The Importance of Using Your Emotional Events
By Joe Clifford
Photo Credit: Niki Pretti
After a recent guest spot on Suspense Radio, we asked Joe Clifford, “How important is it to use the emotional events from your personal life in your writing? Even if those events are something very difficult to face again.” Here’s what he had to say:
Very! I am assuming you mean the drug stuff? Every writer is going to put his or her trials, emotional journeys, etc., into their work. It’s what we do, mining personal pasts, ideas—infusing beliefs to connect with the reader. Render the unique universal, the universal unique. I do that the same as any writer. I do, however, feel a particular obligation as it pertains to the drug addict.
As I mentioned in our interview (Suspense Radio Inside Edition July 23rd, 2016), I spent a little over ten years as a heroin and speed addict, with a good chunk of that time being homeless. Addiction is a tricky affliction to adequately convey. On the one hand, a junkie is there because of their own doing. Maybe they had a rough childhood. Maybe the street ate them up or they have mental illness issues. Still, I’ve always had a difficult time with the disease model.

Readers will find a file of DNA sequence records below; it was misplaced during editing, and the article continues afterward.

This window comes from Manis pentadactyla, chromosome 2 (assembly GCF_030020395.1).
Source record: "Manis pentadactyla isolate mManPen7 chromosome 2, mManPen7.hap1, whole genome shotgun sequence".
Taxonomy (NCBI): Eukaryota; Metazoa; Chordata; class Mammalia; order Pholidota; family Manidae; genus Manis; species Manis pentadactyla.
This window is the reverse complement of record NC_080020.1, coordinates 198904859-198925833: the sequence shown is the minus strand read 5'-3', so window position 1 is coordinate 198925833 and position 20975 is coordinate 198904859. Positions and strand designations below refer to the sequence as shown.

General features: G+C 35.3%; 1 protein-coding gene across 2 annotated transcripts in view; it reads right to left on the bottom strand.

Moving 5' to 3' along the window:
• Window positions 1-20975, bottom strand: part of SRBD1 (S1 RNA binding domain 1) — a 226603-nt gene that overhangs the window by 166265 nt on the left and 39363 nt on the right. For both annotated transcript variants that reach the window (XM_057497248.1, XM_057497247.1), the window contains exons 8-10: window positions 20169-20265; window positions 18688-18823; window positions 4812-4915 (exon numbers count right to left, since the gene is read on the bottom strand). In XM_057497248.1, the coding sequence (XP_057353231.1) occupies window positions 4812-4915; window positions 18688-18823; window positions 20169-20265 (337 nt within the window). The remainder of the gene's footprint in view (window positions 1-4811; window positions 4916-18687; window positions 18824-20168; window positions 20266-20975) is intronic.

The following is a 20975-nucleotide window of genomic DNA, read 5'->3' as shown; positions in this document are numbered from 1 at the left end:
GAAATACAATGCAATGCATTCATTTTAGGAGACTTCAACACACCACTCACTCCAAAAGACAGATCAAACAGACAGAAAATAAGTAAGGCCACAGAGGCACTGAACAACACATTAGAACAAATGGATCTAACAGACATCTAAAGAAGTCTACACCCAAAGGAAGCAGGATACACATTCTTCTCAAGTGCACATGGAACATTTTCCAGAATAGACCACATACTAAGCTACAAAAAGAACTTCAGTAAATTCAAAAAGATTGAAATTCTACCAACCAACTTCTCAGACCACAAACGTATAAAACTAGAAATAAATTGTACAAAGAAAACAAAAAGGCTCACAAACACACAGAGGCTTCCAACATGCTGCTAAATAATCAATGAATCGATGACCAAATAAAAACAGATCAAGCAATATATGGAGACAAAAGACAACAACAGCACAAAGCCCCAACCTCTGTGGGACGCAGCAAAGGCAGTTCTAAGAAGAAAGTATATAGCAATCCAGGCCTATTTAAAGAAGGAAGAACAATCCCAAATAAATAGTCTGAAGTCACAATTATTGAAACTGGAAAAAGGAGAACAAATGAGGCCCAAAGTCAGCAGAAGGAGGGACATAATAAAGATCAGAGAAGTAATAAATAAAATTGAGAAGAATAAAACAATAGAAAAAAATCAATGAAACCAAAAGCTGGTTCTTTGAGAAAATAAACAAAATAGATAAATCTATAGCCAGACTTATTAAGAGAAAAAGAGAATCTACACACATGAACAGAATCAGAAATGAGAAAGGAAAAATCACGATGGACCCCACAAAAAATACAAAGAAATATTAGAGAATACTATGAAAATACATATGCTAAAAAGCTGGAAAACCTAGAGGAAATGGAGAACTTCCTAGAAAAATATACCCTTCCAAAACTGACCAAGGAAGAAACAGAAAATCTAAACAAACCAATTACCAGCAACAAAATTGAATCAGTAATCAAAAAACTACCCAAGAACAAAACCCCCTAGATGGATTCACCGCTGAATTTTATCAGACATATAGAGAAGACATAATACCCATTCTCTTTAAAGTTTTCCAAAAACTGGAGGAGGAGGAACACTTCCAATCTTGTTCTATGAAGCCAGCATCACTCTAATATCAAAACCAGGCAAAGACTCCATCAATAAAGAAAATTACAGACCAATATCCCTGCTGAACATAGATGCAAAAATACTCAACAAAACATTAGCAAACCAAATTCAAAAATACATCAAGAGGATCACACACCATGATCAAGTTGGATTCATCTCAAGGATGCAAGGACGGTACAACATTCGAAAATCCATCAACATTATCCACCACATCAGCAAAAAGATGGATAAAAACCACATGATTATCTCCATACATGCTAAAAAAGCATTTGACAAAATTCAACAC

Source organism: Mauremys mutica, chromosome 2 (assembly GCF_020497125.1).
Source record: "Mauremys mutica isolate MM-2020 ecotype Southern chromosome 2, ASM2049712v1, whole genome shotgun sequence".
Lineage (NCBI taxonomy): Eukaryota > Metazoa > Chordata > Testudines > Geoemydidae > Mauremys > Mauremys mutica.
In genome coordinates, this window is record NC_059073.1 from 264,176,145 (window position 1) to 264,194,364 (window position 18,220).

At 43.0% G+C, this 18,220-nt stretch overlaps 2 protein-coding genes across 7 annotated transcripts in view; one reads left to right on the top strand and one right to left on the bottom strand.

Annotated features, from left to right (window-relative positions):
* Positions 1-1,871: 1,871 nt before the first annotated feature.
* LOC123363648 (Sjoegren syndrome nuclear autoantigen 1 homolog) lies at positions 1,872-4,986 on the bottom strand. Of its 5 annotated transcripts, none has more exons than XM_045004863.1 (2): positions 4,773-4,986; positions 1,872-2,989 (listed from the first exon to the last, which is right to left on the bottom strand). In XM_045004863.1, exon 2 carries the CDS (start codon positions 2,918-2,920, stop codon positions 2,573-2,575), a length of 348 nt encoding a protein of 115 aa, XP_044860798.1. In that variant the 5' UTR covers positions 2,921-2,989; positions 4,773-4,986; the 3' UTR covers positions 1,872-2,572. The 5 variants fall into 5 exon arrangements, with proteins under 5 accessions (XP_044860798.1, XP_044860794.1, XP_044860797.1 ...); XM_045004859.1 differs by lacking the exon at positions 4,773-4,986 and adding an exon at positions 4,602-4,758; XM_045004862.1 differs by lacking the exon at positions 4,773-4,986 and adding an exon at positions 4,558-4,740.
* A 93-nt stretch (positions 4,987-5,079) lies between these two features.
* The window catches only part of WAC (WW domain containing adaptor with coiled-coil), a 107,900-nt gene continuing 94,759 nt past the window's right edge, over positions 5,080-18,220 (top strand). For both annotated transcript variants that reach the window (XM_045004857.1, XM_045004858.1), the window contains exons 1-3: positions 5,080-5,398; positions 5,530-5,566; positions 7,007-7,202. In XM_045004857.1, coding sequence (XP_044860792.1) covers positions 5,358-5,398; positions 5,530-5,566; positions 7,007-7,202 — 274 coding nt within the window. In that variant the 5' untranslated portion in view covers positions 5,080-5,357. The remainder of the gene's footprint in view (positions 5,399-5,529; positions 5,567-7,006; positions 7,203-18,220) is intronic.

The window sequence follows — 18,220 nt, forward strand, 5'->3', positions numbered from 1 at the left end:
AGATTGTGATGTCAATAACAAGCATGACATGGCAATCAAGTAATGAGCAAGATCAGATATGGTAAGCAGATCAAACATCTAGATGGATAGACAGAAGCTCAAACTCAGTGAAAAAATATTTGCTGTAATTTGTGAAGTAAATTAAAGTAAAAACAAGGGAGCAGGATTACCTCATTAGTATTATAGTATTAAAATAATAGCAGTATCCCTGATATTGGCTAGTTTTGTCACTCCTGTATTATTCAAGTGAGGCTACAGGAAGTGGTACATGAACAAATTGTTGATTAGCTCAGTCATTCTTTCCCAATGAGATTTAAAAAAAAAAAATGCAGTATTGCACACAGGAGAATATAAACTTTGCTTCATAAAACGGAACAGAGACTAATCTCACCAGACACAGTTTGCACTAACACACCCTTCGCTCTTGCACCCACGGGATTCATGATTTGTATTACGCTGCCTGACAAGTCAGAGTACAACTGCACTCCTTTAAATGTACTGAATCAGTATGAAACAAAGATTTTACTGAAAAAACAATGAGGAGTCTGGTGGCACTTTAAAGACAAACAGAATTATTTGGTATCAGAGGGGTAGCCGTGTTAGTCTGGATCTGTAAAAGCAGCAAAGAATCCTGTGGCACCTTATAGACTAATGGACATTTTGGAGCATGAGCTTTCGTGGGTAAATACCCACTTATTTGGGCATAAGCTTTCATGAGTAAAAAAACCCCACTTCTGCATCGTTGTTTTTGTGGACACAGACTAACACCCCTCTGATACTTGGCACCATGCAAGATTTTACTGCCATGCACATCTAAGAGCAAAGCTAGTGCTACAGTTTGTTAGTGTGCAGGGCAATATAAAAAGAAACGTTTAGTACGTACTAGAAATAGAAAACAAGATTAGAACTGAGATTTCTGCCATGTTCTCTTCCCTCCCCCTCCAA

My mom died of scleroderma and cancer. I watched her (sober, thank God) slowly die, as her body betrayed itself and withered away, through nothing she’d done. I mean, she smoked cigarettes for a while in the 1970s but then again who didn’t? What I’m getting at is, it is tough for me to ascribe the same weight to what she went through and what I did. I made some bad decisions. Good excuses. Bad decisions.